The China List: Chanel, Fashion
Wallpaper* and China’s Cultural Heritage and Sustainable Development Fund (CHSDF) present China By Design—a celebration of Chinese cultural heritage and the many global creatives who have been inspired by it. Explore the full list here.
‘I’ve loved Chinese screens since I was 18 years old… I nearly fainted with joy when, entering a Chinese shop, I saw a Coromandel for the first time,’ said Coco Chanel in 1983’s Chanel Solitaire, by Claude Delay. The famed French couturier had a passion for the romantic images of China’s Imperial cities and landscapes, depicted in glossy gold, carmine and black lacquer on folding panels. In her lifetime, she invested in 32 antique Coromandel screens (named after the south-east Indian coast from which they were shipped to European markets), using them to furnish her homes and hotel suites from Paris to New York.
Chanel’s 2018 ‘Coromandel’ high-jewellery collection celebrated Coco Chanel’s passion for Chinese lacquerware. Exquisite art deco-centric designs featured mother-of-pearl and lacquer landscapes, with cloud, camellia and bird motifs imagined in gold, diamonds and tsavorite garnets. In his role as creative director of the maison (1982-2019), Karl Lagerfeld celebrated Chanel’s passion for Chinese heritage with collections referencing Chinese porcelain and the seductive qipao silhouette. Its 2010 pre-fall collection, shown against the backdrop of the Huangpu River in Shanghai, featured seductive Mandarin collar tailoring, Oriental bloom gowns, cone hats, and swathes of lacquer red and Ming blue.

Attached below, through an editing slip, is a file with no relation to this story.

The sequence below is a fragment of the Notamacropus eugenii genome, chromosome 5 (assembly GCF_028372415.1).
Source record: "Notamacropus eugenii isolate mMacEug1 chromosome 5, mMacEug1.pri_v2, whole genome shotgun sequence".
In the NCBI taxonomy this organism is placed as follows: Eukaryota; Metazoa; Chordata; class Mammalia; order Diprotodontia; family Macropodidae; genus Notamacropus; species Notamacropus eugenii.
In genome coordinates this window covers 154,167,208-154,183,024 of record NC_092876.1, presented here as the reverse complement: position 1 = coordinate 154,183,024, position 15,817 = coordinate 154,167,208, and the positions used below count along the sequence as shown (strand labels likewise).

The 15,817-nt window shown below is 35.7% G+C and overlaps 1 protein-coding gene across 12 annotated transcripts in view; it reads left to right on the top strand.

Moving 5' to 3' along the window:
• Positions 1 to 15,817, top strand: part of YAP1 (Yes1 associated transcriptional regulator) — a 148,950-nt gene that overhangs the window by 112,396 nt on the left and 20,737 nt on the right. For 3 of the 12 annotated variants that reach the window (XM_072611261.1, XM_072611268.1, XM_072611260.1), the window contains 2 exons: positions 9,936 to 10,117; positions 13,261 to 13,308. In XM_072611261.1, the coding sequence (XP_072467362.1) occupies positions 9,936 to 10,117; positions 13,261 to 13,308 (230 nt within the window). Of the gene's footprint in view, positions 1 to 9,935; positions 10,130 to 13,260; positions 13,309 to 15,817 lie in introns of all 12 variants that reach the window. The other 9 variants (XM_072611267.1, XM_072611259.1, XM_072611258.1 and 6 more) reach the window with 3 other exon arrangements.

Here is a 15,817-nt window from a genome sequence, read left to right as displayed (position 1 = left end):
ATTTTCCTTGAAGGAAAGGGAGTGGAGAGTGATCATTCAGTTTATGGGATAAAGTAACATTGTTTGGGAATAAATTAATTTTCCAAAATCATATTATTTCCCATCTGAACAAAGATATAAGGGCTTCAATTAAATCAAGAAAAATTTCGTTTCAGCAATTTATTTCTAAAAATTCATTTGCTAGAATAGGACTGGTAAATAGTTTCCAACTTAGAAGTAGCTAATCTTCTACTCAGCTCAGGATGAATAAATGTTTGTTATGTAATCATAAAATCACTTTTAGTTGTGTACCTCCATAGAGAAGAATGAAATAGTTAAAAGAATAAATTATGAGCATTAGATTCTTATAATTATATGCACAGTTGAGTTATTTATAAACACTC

In April 2019, Chanel’s Mademoiselle Privé exhibition – a show celebrating the creative pillars of the maison – was presented at Shanghai’s West Bund Art Center. As part of the show, Chinese artist Wu Guanzhen reinterpreted Coco Chanel’s collection of Coromandel screens into three landscape-focused artworks titled Lofty Mountain, Early Spring and Garden of Pleasure. §